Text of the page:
MILDRED EUROPA TAYLOR
Frederick Douglass remains a towering figure in the annals of history for his long-established fight against the practice of slavery in America. Much has been written about the well-known abolitionist, who himself penned down his accomplishments in thousands of books and letters. The same cannot really be said of David Ruggles, whose background work saved Douglass’ freedom. Ruggles, also an abolitionist and arguably the first full-time Black activist, took Douglass in right after the latter’s escape from slavery in Baltimore in September 1838.
Douglass had no money, food, shelter or friends when he reached New York. Ruggles giving him shelter did save him from slave catchers roaming the streets of New York searching for fugitives. Ruggles would mentor Douglass and give him a five-dollar bill to move to safer refuge in New Bedford, Massachusetts. But that five-dollar bill would cause Ruggles problems later on.
Ruggles, born in Norwich, Connecticut in 1810, was the eldest of seven children, to free Black parents. He was educated at religious charity schools in Norwich before working as a mariner in New York in 1827. By the following year, he had opened a grocery shop. In the early 1830s, he joined the growing anti-slavery movement in New York, advocating for what he termed “practical abolitionism”. He argued that “abolitionists should not just philosophize about the day slavery would end, but strive to help all victims of human bondage,” the David Ruggles Center for History and Education wrote. Ruggles also battled for civil disobedience and self-defense.
The abolitionist and writer went on to operate New York’s first library and bookstore for Black people, where he sold anti-slavery publications until it was destroyed by a mob. By 1833, he had been appointed as an agent to canvas for subscribers for The Emancipator, an abolitionist weekly. Ruggles also started writing, publishing articles and pamphlets for newspapers throughout the Northeast. He wrote, printed and published the first journal edited by an African-American, The Mirror of Liberty, in the 1830s.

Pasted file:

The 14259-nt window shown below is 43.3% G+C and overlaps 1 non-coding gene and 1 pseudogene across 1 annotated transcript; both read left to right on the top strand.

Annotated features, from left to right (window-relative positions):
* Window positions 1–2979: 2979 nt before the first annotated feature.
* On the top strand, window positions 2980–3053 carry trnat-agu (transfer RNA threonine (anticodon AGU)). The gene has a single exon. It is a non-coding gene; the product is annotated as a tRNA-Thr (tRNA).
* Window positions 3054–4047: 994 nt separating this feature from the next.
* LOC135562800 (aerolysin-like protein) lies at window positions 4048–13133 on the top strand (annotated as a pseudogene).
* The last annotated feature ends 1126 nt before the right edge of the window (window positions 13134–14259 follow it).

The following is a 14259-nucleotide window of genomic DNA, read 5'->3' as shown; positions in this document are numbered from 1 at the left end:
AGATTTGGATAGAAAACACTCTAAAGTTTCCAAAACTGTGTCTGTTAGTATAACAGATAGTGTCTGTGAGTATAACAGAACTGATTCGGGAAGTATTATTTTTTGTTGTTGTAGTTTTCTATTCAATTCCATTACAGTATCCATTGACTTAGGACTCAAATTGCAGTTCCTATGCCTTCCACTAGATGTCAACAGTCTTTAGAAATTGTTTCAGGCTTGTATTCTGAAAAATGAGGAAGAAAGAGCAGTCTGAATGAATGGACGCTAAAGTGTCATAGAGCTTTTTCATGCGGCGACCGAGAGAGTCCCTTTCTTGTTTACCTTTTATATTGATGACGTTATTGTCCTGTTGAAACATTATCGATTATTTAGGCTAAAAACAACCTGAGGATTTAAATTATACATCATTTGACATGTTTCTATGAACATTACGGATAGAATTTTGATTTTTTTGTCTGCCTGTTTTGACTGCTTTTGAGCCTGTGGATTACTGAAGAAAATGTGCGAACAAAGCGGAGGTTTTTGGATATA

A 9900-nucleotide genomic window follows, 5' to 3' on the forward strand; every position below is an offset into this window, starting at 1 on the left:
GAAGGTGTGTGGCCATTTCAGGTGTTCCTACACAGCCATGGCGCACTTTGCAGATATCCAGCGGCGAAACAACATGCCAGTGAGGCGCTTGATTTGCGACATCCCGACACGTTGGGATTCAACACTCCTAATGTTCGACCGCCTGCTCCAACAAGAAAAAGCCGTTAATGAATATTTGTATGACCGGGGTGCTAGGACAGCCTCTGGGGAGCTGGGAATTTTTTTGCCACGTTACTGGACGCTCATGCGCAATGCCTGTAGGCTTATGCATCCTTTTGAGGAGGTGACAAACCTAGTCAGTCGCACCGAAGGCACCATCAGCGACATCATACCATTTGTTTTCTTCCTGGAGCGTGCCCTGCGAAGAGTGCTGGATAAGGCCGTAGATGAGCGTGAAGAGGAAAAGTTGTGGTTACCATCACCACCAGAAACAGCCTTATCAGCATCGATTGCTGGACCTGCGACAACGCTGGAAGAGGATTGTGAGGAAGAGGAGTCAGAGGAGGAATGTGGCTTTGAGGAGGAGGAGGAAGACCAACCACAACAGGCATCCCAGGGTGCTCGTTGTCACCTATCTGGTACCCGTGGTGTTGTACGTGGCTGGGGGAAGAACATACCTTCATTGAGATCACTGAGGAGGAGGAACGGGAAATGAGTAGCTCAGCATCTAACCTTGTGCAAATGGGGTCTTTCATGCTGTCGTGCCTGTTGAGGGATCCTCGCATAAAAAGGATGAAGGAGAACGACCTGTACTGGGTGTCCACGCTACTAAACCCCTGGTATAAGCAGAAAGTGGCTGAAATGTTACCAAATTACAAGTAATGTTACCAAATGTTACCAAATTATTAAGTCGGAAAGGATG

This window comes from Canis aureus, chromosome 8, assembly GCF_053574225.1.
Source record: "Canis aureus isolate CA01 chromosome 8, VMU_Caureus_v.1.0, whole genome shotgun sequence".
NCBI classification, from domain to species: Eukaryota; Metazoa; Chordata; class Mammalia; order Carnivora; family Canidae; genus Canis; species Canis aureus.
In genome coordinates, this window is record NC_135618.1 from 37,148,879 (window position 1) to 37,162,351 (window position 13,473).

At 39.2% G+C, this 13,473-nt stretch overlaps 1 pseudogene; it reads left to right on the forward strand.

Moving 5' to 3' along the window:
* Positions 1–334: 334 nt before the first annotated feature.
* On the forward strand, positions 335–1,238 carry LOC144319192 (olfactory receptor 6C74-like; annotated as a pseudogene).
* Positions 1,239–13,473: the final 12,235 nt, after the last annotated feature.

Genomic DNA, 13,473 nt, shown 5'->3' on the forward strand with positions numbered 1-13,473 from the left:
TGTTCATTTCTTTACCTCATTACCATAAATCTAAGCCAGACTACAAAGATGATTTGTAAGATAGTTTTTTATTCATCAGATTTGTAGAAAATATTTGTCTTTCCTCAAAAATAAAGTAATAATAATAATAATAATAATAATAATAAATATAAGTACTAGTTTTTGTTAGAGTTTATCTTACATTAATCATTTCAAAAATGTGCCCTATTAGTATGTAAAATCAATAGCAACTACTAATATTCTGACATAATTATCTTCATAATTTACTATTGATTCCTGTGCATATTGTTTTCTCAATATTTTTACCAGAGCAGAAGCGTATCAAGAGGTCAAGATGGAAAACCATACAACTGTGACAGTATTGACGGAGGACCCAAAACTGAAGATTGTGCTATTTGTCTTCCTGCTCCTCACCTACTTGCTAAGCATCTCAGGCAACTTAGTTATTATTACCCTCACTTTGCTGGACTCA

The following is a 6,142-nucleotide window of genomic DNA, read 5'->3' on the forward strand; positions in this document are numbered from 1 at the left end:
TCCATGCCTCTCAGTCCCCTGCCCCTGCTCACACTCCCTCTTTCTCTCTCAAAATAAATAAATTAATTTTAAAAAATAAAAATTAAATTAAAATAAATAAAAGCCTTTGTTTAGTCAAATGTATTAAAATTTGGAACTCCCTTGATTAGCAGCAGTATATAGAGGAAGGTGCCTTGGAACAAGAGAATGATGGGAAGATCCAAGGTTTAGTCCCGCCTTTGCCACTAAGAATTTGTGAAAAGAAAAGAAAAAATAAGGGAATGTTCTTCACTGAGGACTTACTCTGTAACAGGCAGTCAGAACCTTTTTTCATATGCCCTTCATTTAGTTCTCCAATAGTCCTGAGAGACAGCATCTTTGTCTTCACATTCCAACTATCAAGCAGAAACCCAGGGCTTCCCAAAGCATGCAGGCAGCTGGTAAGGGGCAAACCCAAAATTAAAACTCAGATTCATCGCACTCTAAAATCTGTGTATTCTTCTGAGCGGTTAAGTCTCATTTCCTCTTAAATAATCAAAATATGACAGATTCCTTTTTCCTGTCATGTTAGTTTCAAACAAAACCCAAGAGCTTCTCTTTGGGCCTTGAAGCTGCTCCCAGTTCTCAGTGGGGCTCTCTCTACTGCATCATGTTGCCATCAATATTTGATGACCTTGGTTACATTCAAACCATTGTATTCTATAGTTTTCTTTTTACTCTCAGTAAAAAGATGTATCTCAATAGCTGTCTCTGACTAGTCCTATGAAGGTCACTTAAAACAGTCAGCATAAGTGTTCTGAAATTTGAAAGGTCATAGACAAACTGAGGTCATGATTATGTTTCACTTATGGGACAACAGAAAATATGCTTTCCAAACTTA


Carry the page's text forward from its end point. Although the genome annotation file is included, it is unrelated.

During this period, he became a “conductor” on the Underground Railroad, helping around 600 enslaved people to freedom, including Douglass. Becoming a founder of the New York Committee of Vigilance, he also helped in the fight against kidnapping free Blacks in New York, as well as fugitive African Americans, who are illegally sold into slavery in the South.
Douglass, during his lifetime, praised Ruggles in his writings for saving him when he first arrived in New York after leaving Baltimore. Though Douglass was on free soil, he was not legally a free man and did not want to speak with anyone for fear they will turn him in. He was relieved when Ruggles showed up to help. Douglass stayed in Ruggles’ home for his first 10 days out of enslavement. There, he began his life as a free man. Ruggles mentored him in radical abolitionism. Since Ruggles’ home was a stop on the Underground Railroad, Douglass met dozens of men and women who passed through on their way to freedom. Douglass also wrote for his fiancé Anna Murray to join him from Baltimore and the two got married in the home of Ruggles. The couple subsequently left for New Bedford, Massachusetts. Ruggles gave him a letter of recommendation as well as the five dollars that got him in trouble with members of the Vigilance Committee.
Soon after Douglass had left, Ruggles, whose tactics were usually criticized by some Black abolitionists as “too extreme”, was kicked out as secretary of the Vigilance Committee after the latter went through its financial books. Ruggles, under audit, could not account for the numerous five-dollar bills he had been giving to self-emancipated people. Thus, he was asked to leave, but he continued to edit articles and pamphlets until he began suffering from serious ill-health. He became weak and nearly blind. His health improved after being put through hydrotherapy, also known as the “water cure”. Ruggles learned the practice and built a small hydrotherapy hospital in Florence, a village near Northampton. Some of his patients were William Lloyd Garrison, Sojourner Truth, Mary Brown (John Brown’s wife) and Lucy Stone.
Around this time, Douglass had become the most famous abolitionist in America. He often paid visits to Ruggles in Northampton. The two continued to stay in contact until Ruggles breathed his last in December 1849, in Florence, Massachusetts, at the age of 39. Douglass, in his second autobiography published in 1855, described how indebted he was to Ruggles. He recalled “Mr. Ruggles as the first officer of the under-ground railroad with whom I met after reaching the north, and indeed, the first of whom I heard anything.”